Effect of single oral doses of sitagliptin, a dipeptidyl peptidase-4 inhibitor, on incretin and plasma glucose levels after an oral glucose tolerance test in patients with type 2 diabetes.

Research output: Contribution to journalJournal articleResearchpeer-review

  • Gary A Herman
  • Arthur Bergman
  • Catherine Stevens
  • Paul Kotey
  • Bingming Yi
  • Peng Zhao
  • Bruno Dietrich
  • George Golor
  • Andreas Schrodter
  • Bart Keymeulen
  • Kenneth C Lasseter
  • Mark S Kipnes
  • Karen Snyder
  • Deborah Hilliard
  • Michael Tanen
  • Caroline Cilissen
  • Marina De Smet
  • Inge de Lepeleire
  • Kristien Van Dyck
  • Amy Q Wang
  • Wei Zeng
  • Michael J Davies
  • Wesley Tanaka
  • Keith M Gottesdiener
  • John A Wagner
CONTEXT: In response to a meal, glucagon-like peptide-1 (GLP-1) and glucose-dependent insulinotropic peptide (GIP) are released and modulate glycemic control. Normally these incretins are rapidly degraded by dipeptidyl peptidase-4 (DPP-4). DPP-4 inhibitors are a novel class of oral antihyperglycemic agents in development for the treatment of type 2 diabetes. The degree of DPP-4 inhibition and the level of active incretin augmentation required for glucose lowering efficacy after an oral glucose tolerance test (OGTT) were evaluated. OBJECTIVE: The objective of the study was to examine the pharmacodynamics, pharmacokinetics, and tolerability of sitagliptin. DESIGN: This was a randomized, double-blind, placebo-controlled, three-period, single-dose crossover study. SETTING: The study was conducted at six investigational sites. PATIENTS: The study population consisted of 58 patients with type 2 diabetes who were not on antihyperglycemic agents. INTERVENTIONS: Interventions included sitagliptin 25 mg, sitagliptin 200 mg, or placebo. MAIN OUTCOME MEASURES: Measurements included plasma DPP-4 activity; post-OGTT glucose excursion; active and total incretin GIP levels; insulin, C-peptide, and glucagon concentrations; and sitagliptin pharmacokinetics. RESULTS: Sitagliptin dose-dependently inhibited plasma DPP-4 activity over 24 h, enhanced active GLP-1 and GIP levels, increased insulin/C-peptide, decreased glucagon, and reduced glycemic excursion after OGTTs administered at 2 and 24 h after single oral 25- or 200-mg doses of sitagliptin. Sitagliptin was generally well tolerated, with no hypoglycemic events. CONCLUSIONS: In this study in patients with type 2 diabetes, near maximal glucose-lowering efficacy of sitagliptin after single oral doses was associated with inhibition of plasma DPP-4 activity of 80% or greater, corresponding to a plasma sitagliptin concentration of 100 nm or greater, and an augmentation of active GLP-1 and GIP levels of 2-fold or higher after an OGTT.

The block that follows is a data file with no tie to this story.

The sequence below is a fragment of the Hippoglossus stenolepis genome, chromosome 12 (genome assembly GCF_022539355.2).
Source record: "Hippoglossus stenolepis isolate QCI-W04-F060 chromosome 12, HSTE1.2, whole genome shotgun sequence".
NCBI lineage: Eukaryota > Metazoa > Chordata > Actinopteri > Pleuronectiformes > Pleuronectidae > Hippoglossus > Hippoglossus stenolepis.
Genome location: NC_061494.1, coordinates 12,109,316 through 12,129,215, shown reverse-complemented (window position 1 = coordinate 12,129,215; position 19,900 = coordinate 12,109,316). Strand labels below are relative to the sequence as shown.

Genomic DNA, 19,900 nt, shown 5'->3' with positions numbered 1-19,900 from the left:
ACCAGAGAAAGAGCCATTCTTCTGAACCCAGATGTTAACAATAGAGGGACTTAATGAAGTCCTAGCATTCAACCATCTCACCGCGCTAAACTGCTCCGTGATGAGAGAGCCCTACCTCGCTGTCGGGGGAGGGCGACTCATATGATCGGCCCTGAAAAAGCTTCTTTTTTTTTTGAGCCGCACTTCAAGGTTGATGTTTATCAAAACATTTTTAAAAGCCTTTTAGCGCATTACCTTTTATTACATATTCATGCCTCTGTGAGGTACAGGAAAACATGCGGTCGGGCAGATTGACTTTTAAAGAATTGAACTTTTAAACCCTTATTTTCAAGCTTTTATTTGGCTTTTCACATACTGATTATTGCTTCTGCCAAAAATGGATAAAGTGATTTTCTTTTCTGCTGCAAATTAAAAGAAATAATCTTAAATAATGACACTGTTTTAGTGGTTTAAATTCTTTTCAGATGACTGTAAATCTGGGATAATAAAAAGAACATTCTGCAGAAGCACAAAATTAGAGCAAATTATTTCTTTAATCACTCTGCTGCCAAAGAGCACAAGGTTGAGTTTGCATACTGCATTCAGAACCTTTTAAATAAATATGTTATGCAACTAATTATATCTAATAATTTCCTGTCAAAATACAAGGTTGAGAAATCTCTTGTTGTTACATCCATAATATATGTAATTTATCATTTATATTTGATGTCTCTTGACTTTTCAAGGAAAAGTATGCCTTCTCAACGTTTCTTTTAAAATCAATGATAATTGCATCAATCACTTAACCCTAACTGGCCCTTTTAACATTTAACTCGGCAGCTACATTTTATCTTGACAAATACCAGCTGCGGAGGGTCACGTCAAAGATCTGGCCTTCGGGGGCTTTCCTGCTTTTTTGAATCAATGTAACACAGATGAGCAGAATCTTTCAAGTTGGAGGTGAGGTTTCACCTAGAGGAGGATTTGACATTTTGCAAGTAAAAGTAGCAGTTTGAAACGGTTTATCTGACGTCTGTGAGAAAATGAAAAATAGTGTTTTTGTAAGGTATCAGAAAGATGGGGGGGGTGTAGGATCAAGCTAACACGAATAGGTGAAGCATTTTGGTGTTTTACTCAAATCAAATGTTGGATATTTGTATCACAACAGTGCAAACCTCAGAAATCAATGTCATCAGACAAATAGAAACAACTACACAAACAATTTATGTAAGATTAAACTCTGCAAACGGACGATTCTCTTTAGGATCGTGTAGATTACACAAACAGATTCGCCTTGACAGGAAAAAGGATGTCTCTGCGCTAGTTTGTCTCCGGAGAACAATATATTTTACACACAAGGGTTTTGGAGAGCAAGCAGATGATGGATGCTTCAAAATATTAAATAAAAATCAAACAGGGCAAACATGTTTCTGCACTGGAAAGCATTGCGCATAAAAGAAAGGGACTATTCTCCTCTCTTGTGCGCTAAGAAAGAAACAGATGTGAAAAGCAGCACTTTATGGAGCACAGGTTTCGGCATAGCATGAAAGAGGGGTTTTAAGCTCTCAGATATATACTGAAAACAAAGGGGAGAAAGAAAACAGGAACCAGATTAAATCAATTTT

Original languageEnglish
JournalJournal of Clinical Endocrinology and Metabolism
Issue number11
Pages (from-to)4612-9
Number of pages7
Publication statusPublished - 2006

Bibliographical note

Keywords: Administration, Oral; Adult; Antigens, CD26; Area Under Curve; Blood Glucose; Cross-Over Studies; Diabetes Mellitus, Type 2; Double-Blind Method; Enzyme Inhibitors; Female; Gastric Inhibitory Polypeptide; Glucagon-Like Peptide 1; Glucose Tolerance Test; Humans; Hypoglycemic Agents; Male; Middle Aged; Placebos; Pyrazines; Triazoles

ID: 8417107